The war against England and Spain in February 1793, following the execution of Louis XVI, presented a new problem for the civil commissioners. In a few months, most of Santo Domingo was occupied and many settlers joined one or the other of these countries, emigrated or took up arms. In June, Galbaud, the new royalist governor, supported a riot of whites at Cap-Français.
Sonthonax and Polverel decided to rely on the blacks. On 21 June, they proclaimed freedom for all the slaves who would fight for the Republic. Bands of rebellious slaves invaded and burned Cape Town. Galbaud fled with thousands of whites.
On 29 August 1793, Sonthonax took a radical measure, which represented one of the most important events of the history of the Americas: he decreed the general abolition of slavery in the northern province (but with the obligation to return to work on the plantations for those who do not fight). In his decree, he affirmed that his mission was to “gradually prepare, without tearing and jolts, the general enfranchisement of slaves”.
Proclamation of abolition on 29 August 1793
A little later, on 21 September, Polverel abolished slavery in the West and South. On 4 February 1794, the Convention ratified Sonthonax's decision with enthusiasm and extended it to all other French colonies.
The slaves did not immediately agree with Sonthonax, who had to persuade the leaders of the rebellious slaves of the North to join the Republican camp. It is only at the beginning of May 1794 that Toussaint Louverture and his disciplined and hardened bodies joined him.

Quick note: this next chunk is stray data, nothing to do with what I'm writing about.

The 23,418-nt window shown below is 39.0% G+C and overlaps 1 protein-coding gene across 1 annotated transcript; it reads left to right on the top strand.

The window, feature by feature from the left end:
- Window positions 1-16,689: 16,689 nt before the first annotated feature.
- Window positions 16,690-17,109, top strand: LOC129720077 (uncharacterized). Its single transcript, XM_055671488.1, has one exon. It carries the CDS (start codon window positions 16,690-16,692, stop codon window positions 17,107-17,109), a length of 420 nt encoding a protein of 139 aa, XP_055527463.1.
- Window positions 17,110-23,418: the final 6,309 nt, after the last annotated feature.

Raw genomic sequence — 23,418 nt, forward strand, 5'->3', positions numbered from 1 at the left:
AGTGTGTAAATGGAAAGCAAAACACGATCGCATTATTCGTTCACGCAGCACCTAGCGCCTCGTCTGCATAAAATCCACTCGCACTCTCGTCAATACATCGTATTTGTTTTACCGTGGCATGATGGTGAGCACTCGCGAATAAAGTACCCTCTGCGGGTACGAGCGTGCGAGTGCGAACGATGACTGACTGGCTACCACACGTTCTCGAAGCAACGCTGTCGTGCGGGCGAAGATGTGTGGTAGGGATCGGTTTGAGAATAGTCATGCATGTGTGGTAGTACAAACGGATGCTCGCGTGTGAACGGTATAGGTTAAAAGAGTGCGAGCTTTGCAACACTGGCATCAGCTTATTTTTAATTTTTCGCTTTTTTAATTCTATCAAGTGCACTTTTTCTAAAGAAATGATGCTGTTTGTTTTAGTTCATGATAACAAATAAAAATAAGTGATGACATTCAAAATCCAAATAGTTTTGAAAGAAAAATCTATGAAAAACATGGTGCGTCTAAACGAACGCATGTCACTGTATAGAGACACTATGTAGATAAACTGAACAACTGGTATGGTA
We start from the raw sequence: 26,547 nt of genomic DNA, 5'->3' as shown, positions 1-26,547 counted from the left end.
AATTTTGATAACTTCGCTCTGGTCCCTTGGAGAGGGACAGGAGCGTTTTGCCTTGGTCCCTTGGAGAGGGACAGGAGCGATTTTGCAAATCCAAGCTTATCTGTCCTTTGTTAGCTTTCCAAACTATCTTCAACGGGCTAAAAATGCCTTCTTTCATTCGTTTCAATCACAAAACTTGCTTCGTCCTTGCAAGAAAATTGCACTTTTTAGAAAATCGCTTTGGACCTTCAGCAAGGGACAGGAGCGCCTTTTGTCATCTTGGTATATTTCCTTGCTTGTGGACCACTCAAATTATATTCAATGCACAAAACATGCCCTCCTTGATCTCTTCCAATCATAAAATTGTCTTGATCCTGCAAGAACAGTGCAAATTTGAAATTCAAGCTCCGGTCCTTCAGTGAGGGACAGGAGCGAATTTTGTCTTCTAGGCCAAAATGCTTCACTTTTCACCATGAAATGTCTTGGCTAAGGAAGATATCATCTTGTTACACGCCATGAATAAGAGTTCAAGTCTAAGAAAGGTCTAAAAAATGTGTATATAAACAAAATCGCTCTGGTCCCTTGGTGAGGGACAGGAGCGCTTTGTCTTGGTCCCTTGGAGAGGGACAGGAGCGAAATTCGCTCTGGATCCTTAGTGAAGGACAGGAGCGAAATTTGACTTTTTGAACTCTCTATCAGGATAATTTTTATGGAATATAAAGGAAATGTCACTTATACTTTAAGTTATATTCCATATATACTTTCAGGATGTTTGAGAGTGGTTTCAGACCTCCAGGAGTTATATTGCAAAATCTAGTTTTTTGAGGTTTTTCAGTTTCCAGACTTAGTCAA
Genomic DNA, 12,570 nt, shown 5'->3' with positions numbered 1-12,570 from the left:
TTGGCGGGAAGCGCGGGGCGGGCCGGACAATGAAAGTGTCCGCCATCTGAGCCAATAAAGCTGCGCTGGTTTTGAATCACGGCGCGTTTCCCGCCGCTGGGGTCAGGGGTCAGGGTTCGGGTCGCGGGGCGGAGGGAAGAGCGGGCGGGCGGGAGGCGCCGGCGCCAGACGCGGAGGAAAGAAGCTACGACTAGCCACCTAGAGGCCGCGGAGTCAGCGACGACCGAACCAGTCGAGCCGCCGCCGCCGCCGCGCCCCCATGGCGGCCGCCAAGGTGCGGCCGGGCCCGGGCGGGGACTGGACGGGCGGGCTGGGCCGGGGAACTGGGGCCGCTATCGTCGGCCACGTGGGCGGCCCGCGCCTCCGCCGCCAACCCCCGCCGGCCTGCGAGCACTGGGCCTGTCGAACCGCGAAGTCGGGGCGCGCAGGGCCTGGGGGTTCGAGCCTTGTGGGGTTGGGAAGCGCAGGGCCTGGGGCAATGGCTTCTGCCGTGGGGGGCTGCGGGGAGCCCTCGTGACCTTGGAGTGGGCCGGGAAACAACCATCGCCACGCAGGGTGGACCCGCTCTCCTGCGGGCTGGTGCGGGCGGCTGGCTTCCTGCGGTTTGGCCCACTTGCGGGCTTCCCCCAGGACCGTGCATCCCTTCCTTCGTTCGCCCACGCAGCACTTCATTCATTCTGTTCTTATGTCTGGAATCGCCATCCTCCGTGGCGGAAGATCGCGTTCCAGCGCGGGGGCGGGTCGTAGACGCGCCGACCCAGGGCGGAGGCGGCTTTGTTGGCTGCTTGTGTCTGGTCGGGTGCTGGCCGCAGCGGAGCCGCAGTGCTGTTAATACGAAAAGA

The supporters of the settlers in Paris took the opportunity to argue against the arbitrariness of civilian commissioners at the Convention. Having lured against them some of the delegates with interests in the islands, Polverel and Sonthonax were indicted. Having received their order of appearance, they had to leave the island on 14 June 1794.
Sonthonax distributing weapons to slaves - Painting by Eddy Jacques – “Collection Haïti 500 ans d’histoire”
Sonthonax defended himself before a commission led by Garran Coulon. He argued that neither the colonists nor the free people of colour, whom he had been sent to defend originally, were no longer loyal to France. He claimed that the Republic placed its trust in the “citizens of August 29”: freed slaves. Having been successful on 25 October 1795, Sonthonax was appointed by the Directory at the head of the third civil commission on 23 January 1796. He returned to Santo Domingo where Toussaint Louverture worked to consolidate his own power.
Sonthonax not wanting decolonization, the black general arranged to have him elect deputy of Santo Domingo at the Council of Five Hundred in September 1796. Sonthonax, aware of the manœuvre, tried to stay. Toussaint Louverture seized an opportunity to place Sonthonax on 24 August 1797 under an armed escort aboard a ship sailing to France.
Back in Paris, Sonthonax sat as deputy of Santo Domingo. He professed his negrophile ideas there. When Bonaparte seized power, he arrested him and exiled him outside Paris.
He fled to his hometown, where he died on 23 July 1813. He had married his mistress, a mulatto named Villevaleix.